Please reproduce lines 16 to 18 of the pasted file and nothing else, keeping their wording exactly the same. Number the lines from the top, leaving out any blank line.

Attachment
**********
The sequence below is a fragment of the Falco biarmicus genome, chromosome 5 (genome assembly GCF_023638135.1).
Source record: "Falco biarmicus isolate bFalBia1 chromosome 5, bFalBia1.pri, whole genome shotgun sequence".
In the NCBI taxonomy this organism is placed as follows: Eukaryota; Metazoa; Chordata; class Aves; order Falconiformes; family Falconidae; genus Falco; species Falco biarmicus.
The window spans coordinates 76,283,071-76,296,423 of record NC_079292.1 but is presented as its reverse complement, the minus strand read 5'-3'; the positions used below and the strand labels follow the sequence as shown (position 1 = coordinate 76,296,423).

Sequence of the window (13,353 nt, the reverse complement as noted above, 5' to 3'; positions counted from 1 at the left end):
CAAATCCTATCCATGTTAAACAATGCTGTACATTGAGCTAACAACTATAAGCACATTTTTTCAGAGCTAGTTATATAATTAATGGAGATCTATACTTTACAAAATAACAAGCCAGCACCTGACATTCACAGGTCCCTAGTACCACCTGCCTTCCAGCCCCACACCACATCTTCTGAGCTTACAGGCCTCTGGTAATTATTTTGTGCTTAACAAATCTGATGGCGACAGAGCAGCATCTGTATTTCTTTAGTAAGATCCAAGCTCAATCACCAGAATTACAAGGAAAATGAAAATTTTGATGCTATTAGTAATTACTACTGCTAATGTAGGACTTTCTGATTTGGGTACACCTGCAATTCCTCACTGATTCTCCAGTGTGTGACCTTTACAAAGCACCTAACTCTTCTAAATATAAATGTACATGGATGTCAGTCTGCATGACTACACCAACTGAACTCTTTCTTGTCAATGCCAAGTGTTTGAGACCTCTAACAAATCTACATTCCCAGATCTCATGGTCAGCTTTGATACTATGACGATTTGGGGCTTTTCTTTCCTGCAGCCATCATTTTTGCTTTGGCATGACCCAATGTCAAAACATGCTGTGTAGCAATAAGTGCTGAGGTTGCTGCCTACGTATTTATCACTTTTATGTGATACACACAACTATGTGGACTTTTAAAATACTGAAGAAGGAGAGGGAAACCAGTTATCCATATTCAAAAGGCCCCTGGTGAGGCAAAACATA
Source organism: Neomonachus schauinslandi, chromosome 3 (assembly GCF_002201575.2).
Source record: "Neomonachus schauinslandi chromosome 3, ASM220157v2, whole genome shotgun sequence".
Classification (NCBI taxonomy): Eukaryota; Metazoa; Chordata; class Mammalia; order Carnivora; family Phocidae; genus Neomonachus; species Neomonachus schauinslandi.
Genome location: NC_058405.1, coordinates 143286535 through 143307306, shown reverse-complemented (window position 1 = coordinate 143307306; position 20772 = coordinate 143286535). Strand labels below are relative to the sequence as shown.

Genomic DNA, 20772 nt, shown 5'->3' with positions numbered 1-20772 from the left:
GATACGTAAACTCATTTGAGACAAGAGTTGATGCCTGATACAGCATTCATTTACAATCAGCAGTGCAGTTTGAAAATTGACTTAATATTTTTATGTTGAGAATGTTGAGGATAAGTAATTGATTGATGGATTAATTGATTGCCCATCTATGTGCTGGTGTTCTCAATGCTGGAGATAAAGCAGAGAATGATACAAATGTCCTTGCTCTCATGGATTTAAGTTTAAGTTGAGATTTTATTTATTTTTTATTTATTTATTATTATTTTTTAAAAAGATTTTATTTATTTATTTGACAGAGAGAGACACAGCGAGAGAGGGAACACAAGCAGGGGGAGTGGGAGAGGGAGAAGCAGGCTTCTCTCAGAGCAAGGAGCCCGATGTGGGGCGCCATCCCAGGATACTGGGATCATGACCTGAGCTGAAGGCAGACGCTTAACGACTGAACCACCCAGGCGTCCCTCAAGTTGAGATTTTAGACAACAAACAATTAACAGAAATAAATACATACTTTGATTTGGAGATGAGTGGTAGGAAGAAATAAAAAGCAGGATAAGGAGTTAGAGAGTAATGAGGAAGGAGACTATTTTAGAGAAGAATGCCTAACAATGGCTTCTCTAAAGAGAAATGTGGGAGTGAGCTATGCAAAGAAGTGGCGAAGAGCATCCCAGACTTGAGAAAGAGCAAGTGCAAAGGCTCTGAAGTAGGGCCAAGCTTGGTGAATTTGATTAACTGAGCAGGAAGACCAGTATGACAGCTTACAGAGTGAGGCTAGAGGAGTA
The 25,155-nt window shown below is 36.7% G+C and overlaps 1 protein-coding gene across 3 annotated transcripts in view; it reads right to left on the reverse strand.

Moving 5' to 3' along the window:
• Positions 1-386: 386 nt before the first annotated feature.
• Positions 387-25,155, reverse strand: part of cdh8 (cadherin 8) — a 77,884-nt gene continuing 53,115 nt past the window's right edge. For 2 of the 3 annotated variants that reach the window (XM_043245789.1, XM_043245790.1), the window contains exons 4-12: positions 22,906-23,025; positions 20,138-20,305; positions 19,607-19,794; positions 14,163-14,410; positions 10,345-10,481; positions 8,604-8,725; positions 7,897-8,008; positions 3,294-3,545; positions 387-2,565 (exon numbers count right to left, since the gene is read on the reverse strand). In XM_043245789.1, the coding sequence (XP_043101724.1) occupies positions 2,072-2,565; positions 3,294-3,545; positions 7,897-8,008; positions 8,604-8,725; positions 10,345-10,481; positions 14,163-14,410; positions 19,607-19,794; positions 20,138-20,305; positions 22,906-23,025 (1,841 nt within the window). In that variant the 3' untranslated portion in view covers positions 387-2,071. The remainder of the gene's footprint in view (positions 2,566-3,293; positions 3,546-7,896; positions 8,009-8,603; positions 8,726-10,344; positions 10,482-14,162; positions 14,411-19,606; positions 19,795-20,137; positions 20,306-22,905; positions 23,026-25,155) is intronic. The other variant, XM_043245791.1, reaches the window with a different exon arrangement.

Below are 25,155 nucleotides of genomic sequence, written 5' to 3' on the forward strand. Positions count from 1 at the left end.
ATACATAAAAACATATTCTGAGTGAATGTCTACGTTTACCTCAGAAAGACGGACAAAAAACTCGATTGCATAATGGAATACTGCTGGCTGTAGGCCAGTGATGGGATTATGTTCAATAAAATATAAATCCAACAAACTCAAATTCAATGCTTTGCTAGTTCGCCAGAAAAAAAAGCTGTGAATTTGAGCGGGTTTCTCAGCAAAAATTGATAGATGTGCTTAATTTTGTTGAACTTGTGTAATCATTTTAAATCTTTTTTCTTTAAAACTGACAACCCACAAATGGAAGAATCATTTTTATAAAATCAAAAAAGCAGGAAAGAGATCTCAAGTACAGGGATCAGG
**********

• Positions 387-25,155, reverse strand: part of cdh8 (cadherin 8) — a 77,884-nt gene continuing 53,115 nt past the window's right edge. For 2 of the 3 annotated variants that reach the window (XM_043245789.1, XM_043245790.1), the window contains exons 4-12: positions 22,906-23,025; positions 20,138-20,305; positions 19,607-19,794; positions 14,163-14,410; positions 10,345-10,481; positions 8,604-8,725; positions 7,897-8,008; positions 3,294-3,545; positions 387-2,565 (exon numbers count right to left, since the gene is read on the reverse strand). In XM_043245789.1, the coding sequence (XP_043101724.1) occupies positions 2,072-2,565; positions 3,294-3,545; positions 7,897-8,008; positions 8,604-8,725; positions 10,345-10,481; positions 14,163-14,410; positions 19,607-19,794; positions 20,138-20,305; positions 22,906-23,025 (1,841 nt within the window). In that variant the 3' untranslated portion in view covers positions 387-2,071. The remainder of the gene's footprint in view (positions 2,566-3,293; positions 3,546-7,896; positions 8,009-8,603; positions 8,726-10,344; positions 10,482-14,162; positions 14,411-19,606; positions 19,795-20,137; positions 20,306-22,905; positions 23,026-25,155) is intronic. The other variant, XM_043245791.1, reaches the window with a different exon arrangement.

Below are 25,155 nucleotides of genomic sequence, written 5' to 3' on the forward strand. Positions count from 1 at the left end.
ATACATAAAAACATATTCTGAGTGAATGTCTACGTTTACCTCAGAAAGACGGACAAAAAACTCGATTGCATAATGGAATACTGCTGGCTGTAGGCCAGTGATGGGATTATGTTCAATAAAATATAAATCCAACAAACTCAAATTCAATGCTTTGCTAGTTCGCCAGAAAAAAAAGCTGTGAATTTGAGCGGGTTTCTCAGCAAAAATTGATAGATGTGCTTAATTTTGTTGAACTTGTGTAATCATTTTAAATCTTTTTTCTTTAAAACTGACAACCCACAAATGGAAGAATCATTTTTATAAAATCAAAAAAGCAGGAAAGAGATCTCAAGTACAGGGATCAGG